Last week, I found out that my neighbour is a forager and spends most of his week-ends with friends by the sea-side where they proudly grow all sorts. We have been living in good neighbourly harmony for the pass ten years. I pick his parcels up, he returns the favour and we smile nicely at one another.
Once, he invited us to his new-year's fancy dress party themed around London tube lines. I think we were a bit of a disappointment. We both arrived dressed in black pretending to be the Northern line, looking like misery, in the midst of dancing angels and Seven Sisters.
Lately, we have been exchanging a series of brief e-mails about a local issue. I guess he picked up on my signature. Realising that he lived next door to an author and a food writer, his overture lengthened, "There you are! there is so much I'd like to talk to you about" he said the last time we bumped into one another.
Next thing I knew, we were exchanging tips about restaurants, cheeses, local markets and looking at his Mark Hix's books collection; suddenly we were talking ten to the dozen as if we had known each other for.......a decade.
I left his company with a sense of bewilderment, clutching a bag full of sea kale, his friends had worked hard to grow from seeds. It occurred to me that I did not have a clue who my neighbourg really was but moreover I didn't know to how to cook sea kale without Him looking suspiciously at yet another curious ingredient.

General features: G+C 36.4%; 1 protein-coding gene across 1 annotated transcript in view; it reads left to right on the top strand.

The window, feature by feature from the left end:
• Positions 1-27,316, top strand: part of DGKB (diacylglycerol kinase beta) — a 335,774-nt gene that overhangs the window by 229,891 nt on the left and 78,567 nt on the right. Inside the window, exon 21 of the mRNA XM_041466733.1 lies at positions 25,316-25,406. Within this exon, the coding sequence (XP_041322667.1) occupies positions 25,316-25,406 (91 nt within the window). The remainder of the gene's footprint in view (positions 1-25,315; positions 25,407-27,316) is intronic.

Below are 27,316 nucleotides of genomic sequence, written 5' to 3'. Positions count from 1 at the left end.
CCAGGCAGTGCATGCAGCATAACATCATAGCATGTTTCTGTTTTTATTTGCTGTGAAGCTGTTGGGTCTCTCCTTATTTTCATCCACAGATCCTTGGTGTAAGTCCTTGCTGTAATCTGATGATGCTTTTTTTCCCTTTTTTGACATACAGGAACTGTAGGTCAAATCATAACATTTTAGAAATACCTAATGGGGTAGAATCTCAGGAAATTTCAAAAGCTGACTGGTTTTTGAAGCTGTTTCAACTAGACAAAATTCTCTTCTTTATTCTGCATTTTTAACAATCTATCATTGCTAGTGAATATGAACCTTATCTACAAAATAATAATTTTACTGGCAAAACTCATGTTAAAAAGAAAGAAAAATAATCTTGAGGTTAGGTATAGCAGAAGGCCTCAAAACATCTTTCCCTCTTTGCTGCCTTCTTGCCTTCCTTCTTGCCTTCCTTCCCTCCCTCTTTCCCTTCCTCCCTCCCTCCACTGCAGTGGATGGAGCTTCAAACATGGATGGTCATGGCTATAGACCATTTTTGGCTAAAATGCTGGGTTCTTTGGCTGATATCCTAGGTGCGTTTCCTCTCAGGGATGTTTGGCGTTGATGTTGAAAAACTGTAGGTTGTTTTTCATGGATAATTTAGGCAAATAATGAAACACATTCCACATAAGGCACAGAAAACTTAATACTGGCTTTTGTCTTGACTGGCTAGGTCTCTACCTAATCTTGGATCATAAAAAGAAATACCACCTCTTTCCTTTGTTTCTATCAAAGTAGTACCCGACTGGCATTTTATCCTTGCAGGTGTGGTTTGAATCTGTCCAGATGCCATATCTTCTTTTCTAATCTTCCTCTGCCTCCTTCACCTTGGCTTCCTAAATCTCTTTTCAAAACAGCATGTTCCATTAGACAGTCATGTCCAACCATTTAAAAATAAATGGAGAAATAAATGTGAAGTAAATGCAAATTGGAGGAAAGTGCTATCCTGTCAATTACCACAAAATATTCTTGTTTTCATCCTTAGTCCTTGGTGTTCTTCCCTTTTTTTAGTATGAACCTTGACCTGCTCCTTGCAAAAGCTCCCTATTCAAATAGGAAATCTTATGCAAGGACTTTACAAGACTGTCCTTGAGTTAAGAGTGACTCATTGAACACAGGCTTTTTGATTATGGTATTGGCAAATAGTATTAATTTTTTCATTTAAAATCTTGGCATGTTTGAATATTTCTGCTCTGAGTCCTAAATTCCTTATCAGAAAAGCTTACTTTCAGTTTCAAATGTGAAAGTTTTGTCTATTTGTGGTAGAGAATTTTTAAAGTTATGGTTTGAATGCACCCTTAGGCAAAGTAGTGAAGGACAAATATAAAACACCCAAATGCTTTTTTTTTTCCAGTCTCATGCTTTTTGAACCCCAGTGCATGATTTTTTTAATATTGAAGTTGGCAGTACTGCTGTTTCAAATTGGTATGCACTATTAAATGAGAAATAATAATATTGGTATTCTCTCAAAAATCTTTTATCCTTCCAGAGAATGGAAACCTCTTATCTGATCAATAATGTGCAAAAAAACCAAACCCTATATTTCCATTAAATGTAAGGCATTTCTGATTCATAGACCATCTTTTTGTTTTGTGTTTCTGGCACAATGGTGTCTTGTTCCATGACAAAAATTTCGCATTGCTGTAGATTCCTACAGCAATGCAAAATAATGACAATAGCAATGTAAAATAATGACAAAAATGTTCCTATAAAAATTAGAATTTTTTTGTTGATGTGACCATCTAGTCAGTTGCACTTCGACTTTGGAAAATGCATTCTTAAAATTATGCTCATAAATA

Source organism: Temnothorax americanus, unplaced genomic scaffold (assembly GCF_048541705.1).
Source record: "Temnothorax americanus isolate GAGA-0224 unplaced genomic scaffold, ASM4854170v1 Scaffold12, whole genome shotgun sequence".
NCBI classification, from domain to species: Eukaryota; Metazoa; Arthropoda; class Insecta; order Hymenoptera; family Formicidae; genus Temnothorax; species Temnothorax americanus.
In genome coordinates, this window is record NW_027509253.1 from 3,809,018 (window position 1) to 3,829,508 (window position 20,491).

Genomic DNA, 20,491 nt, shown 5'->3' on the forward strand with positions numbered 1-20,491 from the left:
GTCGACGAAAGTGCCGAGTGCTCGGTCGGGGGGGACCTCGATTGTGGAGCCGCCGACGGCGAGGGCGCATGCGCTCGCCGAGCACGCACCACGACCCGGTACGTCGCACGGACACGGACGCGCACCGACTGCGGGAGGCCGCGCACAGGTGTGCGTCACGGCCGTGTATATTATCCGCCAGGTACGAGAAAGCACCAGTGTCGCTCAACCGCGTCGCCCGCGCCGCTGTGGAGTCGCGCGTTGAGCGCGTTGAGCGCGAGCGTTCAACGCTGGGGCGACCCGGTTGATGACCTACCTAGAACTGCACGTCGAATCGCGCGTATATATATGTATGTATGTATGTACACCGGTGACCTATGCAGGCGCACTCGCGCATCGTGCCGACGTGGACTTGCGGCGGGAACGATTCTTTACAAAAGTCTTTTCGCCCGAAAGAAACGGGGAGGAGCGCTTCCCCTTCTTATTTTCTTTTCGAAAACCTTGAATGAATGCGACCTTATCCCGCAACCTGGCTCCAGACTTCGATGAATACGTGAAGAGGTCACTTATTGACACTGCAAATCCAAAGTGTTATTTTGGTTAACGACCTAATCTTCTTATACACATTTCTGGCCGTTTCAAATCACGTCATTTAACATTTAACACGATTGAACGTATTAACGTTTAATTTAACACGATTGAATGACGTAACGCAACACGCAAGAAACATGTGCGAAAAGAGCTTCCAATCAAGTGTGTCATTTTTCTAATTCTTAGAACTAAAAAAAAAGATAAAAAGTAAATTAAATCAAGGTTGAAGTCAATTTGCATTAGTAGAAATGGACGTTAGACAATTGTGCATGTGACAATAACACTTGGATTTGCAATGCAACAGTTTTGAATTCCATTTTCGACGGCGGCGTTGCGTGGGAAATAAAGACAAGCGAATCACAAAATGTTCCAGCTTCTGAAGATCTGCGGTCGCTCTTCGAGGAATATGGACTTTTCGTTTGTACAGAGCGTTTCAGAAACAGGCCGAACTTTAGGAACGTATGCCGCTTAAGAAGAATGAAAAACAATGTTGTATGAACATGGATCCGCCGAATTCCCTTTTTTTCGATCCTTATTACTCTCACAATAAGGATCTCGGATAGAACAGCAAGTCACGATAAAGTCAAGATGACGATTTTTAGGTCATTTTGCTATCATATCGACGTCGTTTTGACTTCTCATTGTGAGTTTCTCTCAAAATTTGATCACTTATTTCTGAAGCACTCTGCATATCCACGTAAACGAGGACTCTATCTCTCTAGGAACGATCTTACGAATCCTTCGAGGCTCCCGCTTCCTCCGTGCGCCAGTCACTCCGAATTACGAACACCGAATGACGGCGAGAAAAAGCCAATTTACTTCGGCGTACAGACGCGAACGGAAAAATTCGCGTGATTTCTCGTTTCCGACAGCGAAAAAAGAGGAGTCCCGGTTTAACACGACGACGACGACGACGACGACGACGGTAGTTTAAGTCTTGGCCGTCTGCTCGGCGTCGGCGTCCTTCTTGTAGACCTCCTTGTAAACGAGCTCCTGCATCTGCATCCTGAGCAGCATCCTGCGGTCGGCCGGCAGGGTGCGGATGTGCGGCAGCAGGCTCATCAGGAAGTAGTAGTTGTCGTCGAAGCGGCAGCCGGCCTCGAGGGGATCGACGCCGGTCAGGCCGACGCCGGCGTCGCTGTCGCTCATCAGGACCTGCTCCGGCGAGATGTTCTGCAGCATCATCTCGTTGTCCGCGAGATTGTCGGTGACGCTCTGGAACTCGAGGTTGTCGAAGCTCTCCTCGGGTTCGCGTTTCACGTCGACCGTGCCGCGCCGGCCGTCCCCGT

Sea kale grows on shingle beaches but be aware, for the past 30 years, crops have been under specific protection under the wildlife and countryside act, making collection without the landowners permission illegal. It is sold on farmers market in February and March.
In culinary terms, it goes way back, 500 years or so, at one point it was a popular garden plant. Taste-wise it could be chard's cousin only more pungent, its most common use is as a blanched vegetable.
Blanching is best know associated with rhubarb. Blanched vegetables have a more delicate flavour as they are grown deprived of light which produces chlorophyll and gives colour. In crude term, they are forced to grow in the dark, in special enclosed environments or with a bucket over their head.
If you wonder what I did with my gift, here is the recipe I chose rostis slightly boring as you sea-kale makes for a weird and wonderful addition to so much more but nevertheless delicious.
Sea Kale Rostis
- sea kale steamed and chopped
- a couple of potatoes boiled and mashed
- 2 tbsp flour
- 1 egg (beaten)
- salt & pepper
Prepare the vegetables
In a bowl mix the chopped sea Kale, potatoes together, beat in the egg, add flour and seasoning.
Make little ball with the mixture, flatten them slightly and fry them in hot oil.
If you wanted to know more about foraging, do take a look at Galloway Wild Foods, Mark Williams' great site.